The article then went a bit deeper into the guts of the SCPP technical underpinning. But SCPP is not a mere “geekware” toolset, since it also comes with its own applications and solutions. These solutions offer the broad supply chain insight and analytics that are critical to an executive’s ability to proactively manage the holistic supply chain.
My 2009 series on a few good supply chain management (SCM) players portrayed Manhattan Associates (NASDAQ: MANH) and RedPrairie Corporation as fierce competitors. Indeed, these two vendors continue to duke it out at almost every large-scale selection deal for a warehouse management system (WMS), distribution labor management system (LMS), or transportation management system (TMS) solution.
Curiously, both vendors are now headquartered in Atlanta, Georgia, US, after RedPrairie’s mid-2010 HQ move from Waukesha, Wisconsin, US (which remains a major office that is undergoing a major renovation). Atlanta is also the base for Infor, Logility, CDC Software, Servigistics, and many other enterprise software companies, but I digress.
Over a last few years these two vendors have also pursued somewhat different expansion routes from their traditional supply chain execution (SCE) realms, where they will likely face different competitors. Recently, at the National Retail Federation (NRF) Big Retail Show 2011, I had a chance to meet with both vendors to discuss their strategies.
Part 1 of this blog series talked about my attendance of the JDA FOCUS 2010 conference on the heels of the recent merger between JDA Software (NASDAQ: JDAS) and i2 Technologies. The article first discussed the different geneses and cultures of the two merging parties.
One major outcome of the conference was JDA’s unveiled plan to converge most of its existing and acquired product sets. To that end, JDA pledged several key commitments to its customers, starting with that the company would continue to support all of its products.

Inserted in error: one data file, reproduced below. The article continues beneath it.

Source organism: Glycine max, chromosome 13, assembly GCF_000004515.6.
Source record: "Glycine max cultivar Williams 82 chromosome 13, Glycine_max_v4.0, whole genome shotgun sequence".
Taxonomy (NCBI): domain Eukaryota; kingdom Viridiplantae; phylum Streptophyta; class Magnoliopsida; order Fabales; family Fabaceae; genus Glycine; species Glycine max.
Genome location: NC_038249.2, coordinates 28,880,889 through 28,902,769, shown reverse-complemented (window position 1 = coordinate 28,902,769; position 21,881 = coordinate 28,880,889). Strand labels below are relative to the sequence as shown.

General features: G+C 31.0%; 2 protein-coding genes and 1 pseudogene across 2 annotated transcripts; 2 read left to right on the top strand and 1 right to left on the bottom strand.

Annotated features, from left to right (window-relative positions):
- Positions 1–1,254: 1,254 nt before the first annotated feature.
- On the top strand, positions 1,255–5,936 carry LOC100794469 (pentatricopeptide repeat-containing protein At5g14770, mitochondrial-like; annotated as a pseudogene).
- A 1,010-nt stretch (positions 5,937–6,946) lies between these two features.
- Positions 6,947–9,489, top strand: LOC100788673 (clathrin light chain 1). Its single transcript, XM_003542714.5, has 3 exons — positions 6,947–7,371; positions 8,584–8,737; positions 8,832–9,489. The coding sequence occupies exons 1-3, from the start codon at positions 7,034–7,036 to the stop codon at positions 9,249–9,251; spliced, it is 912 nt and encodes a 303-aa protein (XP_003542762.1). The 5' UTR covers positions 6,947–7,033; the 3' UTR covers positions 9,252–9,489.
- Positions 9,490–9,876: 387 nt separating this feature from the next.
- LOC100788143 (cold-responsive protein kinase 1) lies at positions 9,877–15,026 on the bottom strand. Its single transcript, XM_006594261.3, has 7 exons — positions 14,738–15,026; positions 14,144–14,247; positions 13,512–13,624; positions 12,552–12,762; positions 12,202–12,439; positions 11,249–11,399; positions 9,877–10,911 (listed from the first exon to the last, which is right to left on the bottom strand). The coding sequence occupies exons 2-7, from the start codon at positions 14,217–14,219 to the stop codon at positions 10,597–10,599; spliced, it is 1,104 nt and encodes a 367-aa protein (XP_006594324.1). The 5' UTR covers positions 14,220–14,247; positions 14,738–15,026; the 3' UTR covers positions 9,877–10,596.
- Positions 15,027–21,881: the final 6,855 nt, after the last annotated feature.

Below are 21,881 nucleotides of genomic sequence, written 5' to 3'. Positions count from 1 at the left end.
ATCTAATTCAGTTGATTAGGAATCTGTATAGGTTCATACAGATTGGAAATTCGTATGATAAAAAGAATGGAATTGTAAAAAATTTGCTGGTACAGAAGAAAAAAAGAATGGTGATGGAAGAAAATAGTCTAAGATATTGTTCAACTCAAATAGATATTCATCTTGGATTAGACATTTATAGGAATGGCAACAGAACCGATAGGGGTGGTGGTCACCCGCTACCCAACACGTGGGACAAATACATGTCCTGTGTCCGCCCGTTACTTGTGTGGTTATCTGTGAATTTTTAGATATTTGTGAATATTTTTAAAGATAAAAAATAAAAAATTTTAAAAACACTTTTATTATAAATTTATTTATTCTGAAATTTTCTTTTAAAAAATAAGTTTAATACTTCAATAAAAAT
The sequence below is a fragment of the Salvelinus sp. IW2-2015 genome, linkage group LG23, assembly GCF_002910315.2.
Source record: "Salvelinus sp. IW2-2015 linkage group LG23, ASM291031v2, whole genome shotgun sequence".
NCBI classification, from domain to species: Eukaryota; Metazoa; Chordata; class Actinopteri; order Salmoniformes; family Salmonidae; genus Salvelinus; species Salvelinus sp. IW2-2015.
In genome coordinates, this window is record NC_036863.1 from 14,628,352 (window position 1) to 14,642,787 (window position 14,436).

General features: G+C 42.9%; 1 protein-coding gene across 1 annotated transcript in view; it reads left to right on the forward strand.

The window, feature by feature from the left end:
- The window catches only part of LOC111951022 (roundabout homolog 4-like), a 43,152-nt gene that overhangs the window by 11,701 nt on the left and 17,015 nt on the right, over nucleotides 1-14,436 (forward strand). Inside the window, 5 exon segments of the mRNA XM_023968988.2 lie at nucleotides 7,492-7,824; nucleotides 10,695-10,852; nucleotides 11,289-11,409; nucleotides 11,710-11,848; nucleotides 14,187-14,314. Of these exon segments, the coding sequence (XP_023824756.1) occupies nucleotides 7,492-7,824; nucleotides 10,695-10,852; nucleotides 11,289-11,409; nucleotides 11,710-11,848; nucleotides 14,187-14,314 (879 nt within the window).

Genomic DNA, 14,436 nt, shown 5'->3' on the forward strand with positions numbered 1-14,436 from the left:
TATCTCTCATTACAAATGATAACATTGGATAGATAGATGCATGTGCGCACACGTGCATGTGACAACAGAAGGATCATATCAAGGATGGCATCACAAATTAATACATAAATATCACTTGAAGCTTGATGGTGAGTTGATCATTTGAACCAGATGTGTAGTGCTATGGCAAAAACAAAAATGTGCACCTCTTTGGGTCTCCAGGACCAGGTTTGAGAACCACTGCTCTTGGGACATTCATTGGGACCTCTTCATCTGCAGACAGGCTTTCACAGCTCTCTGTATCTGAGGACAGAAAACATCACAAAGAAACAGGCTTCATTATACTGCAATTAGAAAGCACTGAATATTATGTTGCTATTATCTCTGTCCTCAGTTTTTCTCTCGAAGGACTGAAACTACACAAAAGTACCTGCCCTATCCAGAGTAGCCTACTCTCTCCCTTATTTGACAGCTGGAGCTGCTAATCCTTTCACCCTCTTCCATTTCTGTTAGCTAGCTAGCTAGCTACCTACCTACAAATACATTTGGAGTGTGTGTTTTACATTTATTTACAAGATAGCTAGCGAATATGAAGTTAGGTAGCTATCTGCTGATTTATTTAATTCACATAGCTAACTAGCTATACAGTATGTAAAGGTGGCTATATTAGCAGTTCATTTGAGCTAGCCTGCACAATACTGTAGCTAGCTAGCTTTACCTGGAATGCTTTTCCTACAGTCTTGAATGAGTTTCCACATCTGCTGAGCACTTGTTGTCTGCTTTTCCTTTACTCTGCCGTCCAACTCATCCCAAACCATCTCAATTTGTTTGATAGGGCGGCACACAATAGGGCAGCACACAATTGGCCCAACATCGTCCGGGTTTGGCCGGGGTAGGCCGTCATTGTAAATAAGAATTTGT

My attendance of RedPrairie Corporations’ RedShift 2010 user conference (for the first time ever) confirmed what I have long sensed about the company’s corporate culture and its install base. That is, the previous blog series on a few supply chain management (SCM) players has, inter alia, expressed my opinions about RedPrairie (formerly McHugh Software), and I believed that these were mostly on target.
However, the recent conference provided a few more eye-opening findings and experiences that cannot transpire through occasional conference calls and brief analyst briefings. In his keynote speech, Michael Mayoras, RedPrairie’s CEO said that the privately held company had a compound annual growth rate (CAGR) of over 20 percent in last 5 years (to estimated ~US$260 million in revenues in 2009).
Part 1 of this blog post series followed the genesis of Manhattan Associates from its inception in 1990 throughout the mid-2000s. During this time, Manhattan Associates was the epitome of an impeccable supply chain management (SCM) software company in terms of market share, growth, profitability, and its product capabilities. Indeed, the company set the industry standard for the supply chain execution (SCE) space and was the envy of its competitors.
But lately, the two competitors that had long looked at Manhattan from behind, RedPrairie Corporation and JDA Software, have been posting much more upbeat news in terms of growth in contrast to Manhattan’s declining revenues. Part 2 analyzed some possible reasons behind that occurrence and focused on RedPrairie’s track record.
Part 4 of this blog post series will conclude with predictions about what’s in store (no pun intended) for all three renowned SCM vendors. Read the rest of this entry »
Part 1 of this blog post series followed the progress of Manhattan Associates from its inception in 1990 throughout the mid-2000s. During this time, Manhattan was the epitome of a well-managed supply chain management (SCM) software company in terms of market share, growth, profitability, and its products’ capabilities. Indeed, the company set the industry standard for the supply chain execution (SCE) space and was the envy of its competitors.
But lately, the two competitors that had long looked at Manhattan from behind, RedPrairie Corporation and JDA Software, have been posting much more upbeat news in terms of growth in contrast to Manhattan’s declining revenues. Part 2 analyzed some possible reasons behind that occurrence and focused on RedPrairie’s emergence.
Part 3 of this blog post series will analyze the current market dynamics in the retail sector, and try to explain the ongoing resurgence of JDA Software. Read the rest of this entry »